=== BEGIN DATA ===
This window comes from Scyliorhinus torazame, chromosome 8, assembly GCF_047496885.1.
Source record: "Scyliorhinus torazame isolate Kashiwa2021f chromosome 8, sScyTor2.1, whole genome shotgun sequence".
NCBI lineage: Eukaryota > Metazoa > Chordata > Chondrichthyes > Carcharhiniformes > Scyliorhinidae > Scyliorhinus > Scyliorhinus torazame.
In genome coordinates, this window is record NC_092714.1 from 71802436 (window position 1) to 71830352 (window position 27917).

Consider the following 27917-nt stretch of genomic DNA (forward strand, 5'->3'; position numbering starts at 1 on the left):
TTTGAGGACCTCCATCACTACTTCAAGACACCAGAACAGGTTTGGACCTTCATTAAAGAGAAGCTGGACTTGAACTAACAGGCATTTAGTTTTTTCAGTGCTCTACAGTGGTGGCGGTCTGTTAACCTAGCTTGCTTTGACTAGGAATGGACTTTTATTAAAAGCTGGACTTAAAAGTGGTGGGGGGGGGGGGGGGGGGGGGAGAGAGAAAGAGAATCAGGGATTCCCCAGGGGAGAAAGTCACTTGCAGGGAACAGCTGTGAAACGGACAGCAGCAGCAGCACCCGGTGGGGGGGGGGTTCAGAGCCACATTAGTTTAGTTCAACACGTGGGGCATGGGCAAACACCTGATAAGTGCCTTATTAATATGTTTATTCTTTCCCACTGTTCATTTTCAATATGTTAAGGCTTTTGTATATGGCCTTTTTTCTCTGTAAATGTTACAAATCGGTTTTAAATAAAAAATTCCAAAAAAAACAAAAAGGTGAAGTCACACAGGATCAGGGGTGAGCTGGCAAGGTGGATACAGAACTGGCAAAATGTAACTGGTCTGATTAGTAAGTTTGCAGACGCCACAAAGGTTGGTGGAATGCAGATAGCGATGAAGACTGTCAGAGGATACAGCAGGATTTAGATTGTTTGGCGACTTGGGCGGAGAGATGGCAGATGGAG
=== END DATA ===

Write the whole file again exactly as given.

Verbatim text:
This window comes from Scyliorhinus torazame, chromosome 8, assembly GCF_047496885.1.
Source record: "Scyliorhinus torazame isolate Kashiwa2021f chromosome 8, sScyTor2.1, whole genome shotgun sequence".
NCBI lineage: Eukaryota > Metazoa > Chordata > Chondrichthyes > Carcharhiniformes > Scyliorhinidae > Scyliorhinus > Scyliorhinus torazame.
In genome coordinates, this window is record NC_092714.1 from 71802436 (window position 1) to 71830352 (window position 27917).

Consider the following 27917-nt stretch of genomic DNA (forward strand, 5'->3'; position numbering starts at 1 on the left):
TTTGAGGACCTCCATCACTACTTCAAGACACCAGAACAGGTTTGGACCTTCATTAAAGAGAAGCTGGACTTGAACTAACAGGCATTTAGTTTTTTCAGTGCTCTACAGTGGTGGCGGTCTGTTAACCTAGCTTGCTTTGACTAGGAATGGACTTTTATTAAAAGCTGGACTTAAAAGTGGTGGGGGGGGGGGGGGGGGGGGGAGAGAGAAAGAGAATCAGGGATTCCCCAGGGGAGAAAGTCACTTGCAGGGAACAGCTGTGAAACGGACAGCAGCAGCAGCACCCGGTGGGGGGGGGGTTCAGAGCCACATTAGTTTAGTTCAACACGTGGGGCATGGGCAAACACCTGATAAGTGCCTTATTAATATGTTTATTCTTTCCCACTGTTCATTTTCAATATGTTAAGGCTTTTGTATATGGCCTTTTTTCTCTGTAAATGTTACAAATCGGTTTTAAATAAAAAATTCCAAAAAAAACAAAAAGGTGAAGTCACACAGGATCAGGGGTGAGCTGGCAAGGTGGATACAGAACTGGCAAAATGTAACTGGTCTGATTAGTAAGTTTGCAGACGCCACAAAGGTTGGTGGAATGCAGATAGCGATGAAGACTGTCAGAGGATACAGCAGGATTTAGATTGTTTGGCGACTTGGGCGGAGAGATGGCAGATGGAG